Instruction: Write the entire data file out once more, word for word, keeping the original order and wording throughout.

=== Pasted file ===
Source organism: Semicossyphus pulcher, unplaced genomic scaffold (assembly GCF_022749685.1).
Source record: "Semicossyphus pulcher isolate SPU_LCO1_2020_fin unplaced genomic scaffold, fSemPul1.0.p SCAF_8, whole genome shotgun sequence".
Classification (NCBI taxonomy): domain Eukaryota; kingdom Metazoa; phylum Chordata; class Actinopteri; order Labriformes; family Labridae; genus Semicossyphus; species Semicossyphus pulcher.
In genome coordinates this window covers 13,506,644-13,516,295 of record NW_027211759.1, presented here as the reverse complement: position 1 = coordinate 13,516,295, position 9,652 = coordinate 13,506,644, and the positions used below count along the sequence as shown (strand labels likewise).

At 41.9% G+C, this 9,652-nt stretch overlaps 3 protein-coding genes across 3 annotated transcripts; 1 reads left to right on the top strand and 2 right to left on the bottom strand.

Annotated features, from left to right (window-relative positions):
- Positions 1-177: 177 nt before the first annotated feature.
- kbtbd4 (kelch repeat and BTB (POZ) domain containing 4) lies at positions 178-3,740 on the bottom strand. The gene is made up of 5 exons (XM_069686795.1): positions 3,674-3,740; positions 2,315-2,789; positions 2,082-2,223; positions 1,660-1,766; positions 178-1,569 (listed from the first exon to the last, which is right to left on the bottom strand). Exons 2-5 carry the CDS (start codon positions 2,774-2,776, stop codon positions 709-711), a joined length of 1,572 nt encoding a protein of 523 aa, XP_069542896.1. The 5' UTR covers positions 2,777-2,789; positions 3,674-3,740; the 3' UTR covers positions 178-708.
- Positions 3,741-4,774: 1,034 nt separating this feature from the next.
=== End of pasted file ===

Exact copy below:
Source organism: Semicossyphus pulcher, unplaced genomic scaffold (assembly GCF_022749685.1).
Source record: "Semicossyphus pulcher isolate SPU_LCO1_2020_fin unplaced genomic scaffold, fSemPul1.0.p SCAF_8, whole genome shotgun sequence".
Classification (NCBI taxonomy): domain Eukaryota; kingdom Metazoa; phylum Chordata; class Actinopteri; order Labriformes; family Labridae; genus Semicossyphus; species Semicossyphus pulcher.
In genome coordinates this window covers 13,506,644-13,516,295 of record NW_027211759.1, presented here as the reverse complement: position 1 = coordinate 13,516,295, position 9,652 = coordinate 13,506,644, and the positions used below count along the sequence as shown (strand labels likewise).

At 41.9% G+C, this 9,652-nt stretch overlaps 3 protein-coding genes across 3 annotated transcripts; 1 reads left to right on the top strand and 2 right to left on the bottom strand.

Annotated features, from left to right (window-relative positions):
- Positions 1-177: 177 nt before the first annotated feature.
- kbtbd4 (kelch repeat and BTB (POZ) domain containing 4) lies at positions 178-3,740 on the bottom strand. The gene is made up of 5 exons (XM_069686795.1): positions 3,674-3,740; positions 2,315-2,789; positions 2,082-2,223; positions 1,660-1,766; positions 178-1,569 (listed from the first exon to the last, which is right to left on the bottom strand). Exons 2-5 carry the CDS (start codon positions 2,774-2,776, stop codon positions 709-711), a joined length of 1,572 nt encoding a protein of 523 aa, XP_069542896.1. The 5' UTR covers positions 2,777-2,789; positions 3,674-3,740; the 3' UTR covers positions 178-708.
- Positions 3,741-4,774: 1,034 nt separating this feature from the next.